Meta-analysis confirms sugar-sweetened beverage, T2DM link
(HealthDay)—Sugar-sweetened beverage intake is associated with increased risk of type 2 diabetes, according to research published online Nov. 11 in the Journal of Diabetes Investigation.
Meng Wang, from the Zhejiang Provincial Center for Disease Control and Prevention in Hangzhou, China, and colleagues conducted a meta-analysis of prospective studies to examine the correlation between sugar-sweetened beverage intake and the risk of type 2 diabetes. Using a random-effects model, the pooled relative risks for highest versus lowest category of sugar-sweetened beverages were estimated.
The researchers found that the pooled effect estimate of sugar-sweetened beverages for type 2 diabetes was 1.30 (95 percent confidence interval [CI], 1.21 to 1.39). On stratification by geographic region of the studies, the pooled effect estimates were 1.34 (95 percent CI, 0.74 to 2.43) in Asia; 1.30 (95 percent CI, 1.20 to 1.40) in the United States; and 1.29 (95 percent CI, 1.09 to 1.53) in Europe. The pooled effect estimates were 1.26 (95 percent CI, 1.16 to 1.36) and 1.38 (95 percent CI, 1.23 to 1.56), respectively, with and without adjustment for body mass index (BMI).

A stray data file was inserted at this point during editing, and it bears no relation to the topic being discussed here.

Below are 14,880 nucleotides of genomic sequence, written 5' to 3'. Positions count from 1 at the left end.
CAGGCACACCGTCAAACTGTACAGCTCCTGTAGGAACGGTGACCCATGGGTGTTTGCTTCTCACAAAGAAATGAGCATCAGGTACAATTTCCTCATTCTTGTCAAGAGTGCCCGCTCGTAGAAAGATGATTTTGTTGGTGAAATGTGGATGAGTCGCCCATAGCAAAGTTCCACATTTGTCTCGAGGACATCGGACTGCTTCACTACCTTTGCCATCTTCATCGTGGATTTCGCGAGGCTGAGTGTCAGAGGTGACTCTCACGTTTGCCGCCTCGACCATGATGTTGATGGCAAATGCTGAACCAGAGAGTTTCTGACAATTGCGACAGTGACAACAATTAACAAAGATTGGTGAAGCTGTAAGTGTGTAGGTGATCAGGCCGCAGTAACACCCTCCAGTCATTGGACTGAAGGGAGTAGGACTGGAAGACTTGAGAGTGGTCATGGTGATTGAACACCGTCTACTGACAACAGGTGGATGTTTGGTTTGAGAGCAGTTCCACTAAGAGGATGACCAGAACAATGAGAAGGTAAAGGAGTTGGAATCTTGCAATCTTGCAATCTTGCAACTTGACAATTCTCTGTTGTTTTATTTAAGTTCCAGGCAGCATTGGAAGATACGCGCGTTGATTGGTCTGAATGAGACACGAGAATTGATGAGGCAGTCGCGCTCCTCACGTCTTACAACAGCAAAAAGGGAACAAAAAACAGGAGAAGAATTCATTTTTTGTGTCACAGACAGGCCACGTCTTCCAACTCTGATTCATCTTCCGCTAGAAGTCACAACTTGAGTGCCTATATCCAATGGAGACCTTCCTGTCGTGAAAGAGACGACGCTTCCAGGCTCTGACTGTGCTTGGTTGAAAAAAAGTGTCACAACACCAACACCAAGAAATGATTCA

"Our findings suggested that sugar-sweetened beverages intake was associated with an increased risk of type 2 diabetes and the association was attenuated by adjustment for BMI," the authors write. "Specifically, the associations were also found significant positive in USA, Europe."
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